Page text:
Capital Commentary is the weekly current-affairs publication of CPJ, written to encourage the pursuit of public justice.

Nelson Mandela and the World After Apartheid

Gideon Strauss


By Gideon Strauss

December 6, 2013

Nelson Rolihlahla Mandela (July 18, 1918 - December 5, 2013) first came to national prominence in the 1950s as a leader of the African National Congress’s Defiance Campaign against laws oppressing black South Africans. 

Following the March 1960 Sharpeville Massacre in which police officers killed sixty-nine protesters, Mandela renounced nonviolent resistance and with other members of the ANC formed its armed wing Umkhonto we Sizwe (Spear of the Nation).

In 1962 Mandela was sentenced to prison for life because of his participation in this armed struggle. During his twenty-seven years in prison, Mandela became the most widely recognized symbol of the struggle against apartheid.

In February 1990 Mandela was released from prison as part of a process of negotiations that eventually led to a relatively peaceful transition from apartheid to a non-racial constitutional democracy. And on May 10, 1994, Mandela was inaugurated as South Africa’s first black president. As president, Mandela proved particularly adept at negotiating the differences among South Africans and nudging opposing camps toward compromise and reconciliation.

The life and work of Nelson Mandela raises important questions about just war doctrine, the alleviation of poverty, and the relationships between the state, the market, faith communities, and other spheres of society.

The most important question Mandela faced in his political career was how we take care of our differences, politically speaking. Mandela’s political career started in opposition to a political system built on the conviction that the most significant political realities are our racial and ethnic differences. Apartheid was designed to segregate people based on the color of their skin and their mother tongues. Its purported vision was to divide South Africa into a quilt of nation-states with geographically independent and politically independent “homelands” for each of South Africa’s larger indigenous ethnic communities. In practice, apartheid privileged people who were racially classified as “white” and exploited and oppressed people who were racially classified as “non-white.”

The stated goal of the struggle against apartheid was the building of a non-racial constitutional democracy to replace apartheid. This goal was accomplished in the 1990s, and it is in such a democracy that Mandela governed as president. The establishment of a non-racial democracy in South Africa has not, however, eradicated the reality of differences that must be accounted for in the pursuit of public justice.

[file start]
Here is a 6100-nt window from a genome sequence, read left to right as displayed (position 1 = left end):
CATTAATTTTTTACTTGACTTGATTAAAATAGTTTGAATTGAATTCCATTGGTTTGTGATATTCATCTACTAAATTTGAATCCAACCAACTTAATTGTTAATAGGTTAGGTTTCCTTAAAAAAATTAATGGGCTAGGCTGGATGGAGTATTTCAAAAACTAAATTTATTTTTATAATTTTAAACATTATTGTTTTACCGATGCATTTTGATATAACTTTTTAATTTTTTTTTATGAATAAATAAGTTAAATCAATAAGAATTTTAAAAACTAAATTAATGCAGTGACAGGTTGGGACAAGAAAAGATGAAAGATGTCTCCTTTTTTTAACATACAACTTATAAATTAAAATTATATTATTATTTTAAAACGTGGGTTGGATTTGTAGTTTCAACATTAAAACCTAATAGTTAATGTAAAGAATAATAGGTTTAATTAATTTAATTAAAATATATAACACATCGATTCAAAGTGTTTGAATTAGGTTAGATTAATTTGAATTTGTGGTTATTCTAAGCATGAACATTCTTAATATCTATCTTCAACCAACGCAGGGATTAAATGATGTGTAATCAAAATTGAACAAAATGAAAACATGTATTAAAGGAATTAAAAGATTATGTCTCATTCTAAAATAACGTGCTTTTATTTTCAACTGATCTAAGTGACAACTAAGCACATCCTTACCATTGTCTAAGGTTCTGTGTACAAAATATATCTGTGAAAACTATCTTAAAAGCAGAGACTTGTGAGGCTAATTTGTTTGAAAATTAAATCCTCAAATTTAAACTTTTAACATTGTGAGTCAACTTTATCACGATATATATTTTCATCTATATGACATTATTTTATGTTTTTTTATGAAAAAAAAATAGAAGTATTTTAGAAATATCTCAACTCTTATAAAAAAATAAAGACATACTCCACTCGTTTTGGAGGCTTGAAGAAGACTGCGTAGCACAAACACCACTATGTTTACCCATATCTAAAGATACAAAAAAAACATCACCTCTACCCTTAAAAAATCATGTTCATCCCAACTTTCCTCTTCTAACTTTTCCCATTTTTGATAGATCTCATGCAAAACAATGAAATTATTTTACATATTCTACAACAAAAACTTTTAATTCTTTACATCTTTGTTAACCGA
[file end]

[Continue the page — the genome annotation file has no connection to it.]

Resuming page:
One aspect of this reality is that South Africa, like much of the rest of Africa, continues to be troubled by tribalism. While tribal identity is a potentially wholesome variant of the kind of ethnic and cultural identities that have helped people throughout the ages to make something of the world, resulting in a rich variety of languages and a beautiful diversity of food, song, dance, dress, style, and social traditions, in much of Africa tribalism has been the source of virulent hatred and bloody violence. In South Africa, tribal animosities continue to be an element in political life – perhaps even increasingly so – while not resulting in quite the same level of public violence as it has in some other parts of the continent.

Partly because of the leadership of Nelson Mandela, we live in a world after apartheid. But we do not live in a world without differences, and our differences continue to result in deep divides and destructive conflicts. The example and legacy of Mandela are signposts towards a world in which differences of language and culture do not divide and destroy, but instead delight and enrich our common life.

While that better world will not fully come until the glorious return of Jesus, those of us who confess that Jesus is Lord are called to craft, exemplify, and promote a principled pluralism for the sake of the common good. That is, we are to work for a public justice in which diversity is not denied its significance or replaced by homogeneity, but also in which the significance of one or another difference is not exaggerated to the point that one community attacks or exploits or oppresses others. And we are able to be principled pluralists because we know that the love of God does not replace our other loves (including the love of our cultural communities and political nations), but does order our loves properly, so that all loves are made relative to the love of God, and expressive of a love of neighbor in the pursuit of the common good.

-  Gideon Strauss is a senior fellow of the Center for Public Justice and the executive director of the Max De Pree Center for Leadership at Fuller Theological Seminary. A South African by birth, he was a conscientious objector against military service under apartheid and an interpreter for South Africa’s Truth and Reconciliation Commission. 


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Capital Commentary is a weekly current-affairs publication of the Center for Public Justice. Published since 1996, it is written to encourage the pursuit of justice. Commentaries do not necessarily represent an official position of the Center for Public Justice but are intended to help advance discussion. Articles, with attribution, may be republished according to our publishing guidelines.”